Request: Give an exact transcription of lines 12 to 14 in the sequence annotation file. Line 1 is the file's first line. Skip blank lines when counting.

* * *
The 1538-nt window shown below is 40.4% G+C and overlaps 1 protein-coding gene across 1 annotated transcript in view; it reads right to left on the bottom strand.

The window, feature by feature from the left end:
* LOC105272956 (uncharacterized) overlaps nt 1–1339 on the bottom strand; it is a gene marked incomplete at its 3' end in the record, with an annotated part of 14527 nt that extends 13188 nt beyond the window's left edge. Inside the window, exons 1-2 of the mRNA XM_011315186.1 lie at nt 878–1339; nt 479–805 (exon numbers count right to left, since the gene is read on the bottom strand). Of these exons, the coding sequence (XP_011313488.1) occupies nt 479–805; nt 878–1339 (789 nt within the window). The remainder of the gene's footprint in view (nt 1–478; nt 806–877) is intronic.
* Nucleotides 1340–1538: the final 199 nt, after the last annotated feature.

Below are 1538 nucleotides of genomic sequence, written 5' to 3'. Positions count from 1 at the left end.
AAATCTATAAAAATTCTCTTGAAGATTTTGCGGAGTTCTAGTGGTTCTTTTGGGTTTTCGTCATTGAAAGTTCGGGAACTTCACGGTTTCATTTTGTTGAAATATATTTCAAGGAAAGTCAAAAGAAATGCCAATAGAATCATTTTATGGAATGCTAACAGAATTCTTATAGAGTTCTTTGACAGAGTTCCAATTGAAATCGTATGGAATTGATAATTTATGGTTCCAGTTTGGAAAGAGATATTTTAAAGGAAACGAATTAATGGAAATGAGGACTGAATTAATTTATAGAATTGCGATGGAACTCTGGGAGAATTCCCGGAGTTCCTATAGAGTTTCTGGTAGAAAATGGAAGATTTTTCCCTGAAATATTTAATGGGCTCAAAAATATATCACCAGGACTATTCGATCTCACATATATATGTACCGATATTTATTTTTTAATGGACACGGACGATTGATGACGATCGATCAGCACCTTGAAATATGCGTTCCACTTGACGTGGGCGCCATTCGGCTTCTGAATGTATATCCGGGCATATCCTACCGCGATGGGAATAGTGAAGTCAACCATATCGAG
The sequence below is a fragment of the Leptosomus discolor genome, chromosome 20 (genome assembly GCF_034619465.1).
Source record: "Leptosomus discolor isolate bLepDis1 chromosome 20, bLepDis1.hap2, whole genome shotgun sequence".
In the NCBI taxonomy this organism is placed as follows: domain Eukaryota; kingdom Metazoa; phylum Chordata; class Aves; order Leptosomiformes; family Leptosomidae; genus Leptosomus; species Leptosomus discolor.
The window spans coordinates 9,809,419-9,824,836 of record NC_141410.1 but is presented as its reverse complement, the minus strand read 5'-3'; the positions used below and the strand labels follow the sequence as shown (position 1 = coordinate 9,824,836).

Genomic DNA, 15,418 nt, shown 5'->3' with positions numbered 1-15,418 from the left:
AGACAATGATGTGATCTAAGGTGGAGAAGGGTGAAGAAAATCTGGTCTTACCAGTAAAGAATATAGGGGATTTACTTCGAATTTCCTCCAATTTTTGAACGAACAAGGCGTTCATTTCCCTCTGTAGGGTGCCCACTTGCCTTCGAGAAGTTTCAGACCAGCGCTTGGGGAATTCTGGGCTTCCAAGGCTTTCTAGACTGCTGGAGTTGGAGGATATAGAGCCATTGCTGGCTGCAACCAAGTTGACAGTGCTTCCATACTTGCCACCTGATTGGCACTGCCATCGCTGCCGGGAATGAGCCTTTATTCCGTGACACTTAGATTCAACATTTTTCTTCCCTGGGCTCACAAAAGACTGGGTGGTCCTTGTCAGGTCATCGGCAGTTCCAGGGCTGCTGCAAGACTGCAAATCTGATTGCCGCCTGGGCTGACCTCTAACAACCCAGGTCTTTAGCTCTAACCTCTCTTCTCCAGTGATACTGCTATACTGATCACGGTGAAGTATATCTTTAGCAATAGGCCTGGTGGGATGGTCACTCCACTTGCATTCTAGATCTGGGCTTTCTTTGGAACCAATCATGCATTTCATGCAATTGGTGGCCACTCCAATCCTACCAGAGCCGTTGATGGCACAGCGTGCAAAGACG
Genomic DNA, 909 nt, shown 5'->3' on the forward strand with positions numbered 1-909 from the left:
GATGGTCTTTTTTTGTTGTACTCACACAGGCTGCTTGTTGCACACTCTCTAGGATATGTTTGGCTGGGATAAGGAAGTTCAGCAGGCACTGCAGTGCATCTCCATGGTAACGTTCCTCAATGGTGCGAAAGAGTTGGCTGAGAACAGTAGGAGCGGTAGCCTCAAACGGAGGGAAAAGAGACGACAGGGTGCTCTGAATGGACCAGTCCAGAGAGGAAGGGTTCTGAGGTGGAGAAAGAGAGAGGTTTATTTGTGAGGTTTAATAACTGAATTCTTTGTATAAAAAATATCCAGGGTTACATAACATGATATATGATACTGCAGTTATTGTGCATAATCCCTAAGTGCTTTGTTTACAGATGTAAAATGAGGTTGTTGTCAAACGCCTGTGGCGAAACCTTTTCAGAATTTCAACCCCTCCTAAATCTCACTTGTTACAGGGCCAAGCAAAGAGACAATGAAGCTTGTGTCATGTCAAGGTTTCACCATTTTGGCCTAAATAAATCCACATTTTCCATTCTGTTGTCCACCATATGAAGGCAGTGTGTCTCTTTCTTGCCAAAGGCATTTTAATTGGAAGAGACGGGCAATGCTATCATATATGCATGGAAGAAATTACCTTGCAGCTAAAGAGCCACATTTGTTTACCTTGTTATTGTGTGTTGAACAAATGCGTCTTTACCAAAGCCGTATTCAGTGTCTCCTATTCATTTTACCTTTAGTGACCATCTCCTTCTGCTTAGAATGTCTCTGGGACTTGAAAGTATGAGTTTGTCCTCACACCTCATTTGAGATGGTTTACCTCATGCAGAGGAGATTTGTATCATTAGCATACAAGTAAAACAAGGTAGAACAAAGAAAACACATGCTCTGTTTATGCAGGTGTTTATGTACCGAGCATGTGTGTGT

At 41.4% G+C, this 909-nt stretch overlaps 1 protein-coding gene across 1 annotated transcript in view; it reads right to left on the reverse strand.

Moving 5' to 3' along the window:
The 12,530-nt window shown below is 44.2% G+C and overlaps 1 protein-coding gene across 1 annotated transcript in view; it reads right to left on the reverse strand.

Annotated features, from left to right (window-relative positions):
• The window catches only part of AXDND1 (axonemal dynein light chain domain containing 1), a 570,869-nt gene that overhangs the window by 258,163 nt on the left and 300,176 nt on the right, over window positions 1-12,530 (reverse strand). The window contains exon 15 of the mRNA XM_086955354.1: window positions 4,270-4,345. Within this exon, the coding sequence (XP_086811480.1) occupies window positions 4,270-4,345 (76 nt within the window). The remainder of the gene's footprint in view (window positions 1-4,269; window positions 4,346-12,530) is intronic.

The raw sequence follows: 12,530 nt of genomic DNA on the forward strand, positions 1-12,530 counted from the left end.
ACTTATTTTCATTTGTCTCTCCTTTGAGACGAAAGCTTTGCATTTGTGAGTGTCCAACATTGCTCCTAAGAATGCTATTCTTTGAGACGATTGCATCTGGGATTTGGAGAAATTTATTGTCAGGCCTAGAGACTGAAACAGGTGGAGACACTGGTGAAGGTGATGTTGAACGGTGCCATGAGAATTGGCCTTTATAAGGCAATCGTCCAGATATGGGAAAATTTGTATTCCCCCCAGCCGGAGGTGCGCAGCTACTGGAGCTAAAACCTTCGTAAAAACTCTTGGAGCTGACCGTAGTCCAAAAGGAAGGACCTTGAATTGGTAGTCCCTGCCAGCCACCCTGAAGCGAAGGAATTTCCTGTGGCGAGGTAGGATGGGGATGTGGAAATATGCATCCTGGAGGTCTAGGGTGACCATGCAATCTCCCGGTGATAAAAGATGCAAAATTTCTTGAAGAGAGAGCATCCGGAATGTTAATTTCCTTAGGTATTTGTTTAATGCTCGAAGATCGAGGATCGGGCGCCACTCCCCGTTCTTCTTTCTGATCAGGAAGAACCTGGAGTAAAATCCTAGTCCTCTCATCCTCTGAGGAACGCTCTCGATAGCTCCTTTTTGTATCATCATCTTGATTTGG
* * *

AGACAATGATGTGATCTAAGGTGGAGAAGGGTGAAGAAAATCTGGTCTTACCAGTAAAGAATATAGGGGATTTACTTCGAATTTCCTCCAATTTTTGAACGAACAAGGCGTTCATTTCCCTCTGTAGGGTGCCCACTTGCCTTCGAGAAGTTTCAGACCAGCGCTTGGGGAATTCTGGGCTTCCAAGGCTTTCTAGACTGCTGGAGTTGGAGGATATAGAGCCATTGCTGGCTGCAACCAAGTTGACAGTGCTTCCATACTTGCCACCTGATTGGCACTGCCATCGCTGCCGGGAATGAGCCTTTATTCCGTGACACTTAGATTCAACATTTTTCTTCCCTGGGCTCACAAAAGACTGGGTGGTCCTTGTCAGGTCATCGGCAGTTCCAGGGCTGCTGCAAGACTGCAAATCTGATTGCCGCCTGGGCTGACCTCTAACAACCCAGGTCTTTAGCTCTAACCTCTCTTCTCCAGTGATACTGCTATACTGATCACGGTGAAGTATATCTTTAGCAATAGGCCTGGTGGGATGGTCACTCCACTTGCATTCTAGATCTGGGCTTTCTTTGGAACCAATCATGCATTTCATGCAATTGGTGGCCACTCCAATCCTACCAGAGCCGTTGATGGCACAGCGTGCAAAGACG
Genomic DNA, 909 nt, shown 5'->3' on the forward strand with positions numbered 1-909 from the left:
GATGGTCTTTTTTTGTTGTACTCACACAGGCTGCTTGTTGCACACTCTCTAGGATATGTTTGGCTGGGATAAGGAAGTTCAGCAGGCACTGCAGTGCATCTCCATGGTAACGTTCCTCAATGGTGCGAAAGAGTTGGCTGAGAACAGTAGGAGCGGTAGCCTCAAACGGAGGGAAAAGAGACGACAGGGTGCTCTGAATGGACCAGTCCAGAGAGGAAGGGTTCTGAGGTGGAGAAAGAGAGAGGTTTATTTGTGAGGTTTAATAACTGAATTCTTTGTATAAAAAATATCCAGGGTTACATAACATGATATATGATACTGCAGTTATTGTGCATAATCCCTAAGTGCTTTGTTTACAGATGTAAAATGAGGTTGTTGTCAAACGCCTGTGGCGAAACCTTTTCAGAATTTCAACCCCTCCTAAATCTCACTTGTTACAGGGCCAAGCAAAGAGACAATGAAGCTTGTGTCATGTCAAGGTTTCACCATTTTGGCCTAAATAAATCCACATTTTCCATTCTGTTGTCCACCATATGAAGGCAGTGTGTCTCTTTCTTGCCAAAGGCATTTTAATTGGAAGAGACGGGCAATGCTATCATATATGCATGGAAGAAATTACCTTGCAGCTAAAGAGCCACATTTGTTTACCTTGTTATTGTGTGTTGAACAAATGCGTCTTTACCAAAGCCGTATTCAGTGTCTCCTATTCATTTTACCTTTAGTGACCATCTCCTTCTGCTTAGAATGTCTCTGGGACTTGAAAGTATGAGTTTGTCCTCACACCTCATTTGAGATGGTTTACCTCATGCAGAGGAGATTTGTATCATTAGCATACAAGTAAAACAAGGTAGAACAAAGAAAACACATGCTCTGTTTATGCAGGTGTTTATGTACCGAGCATGTGTGTGT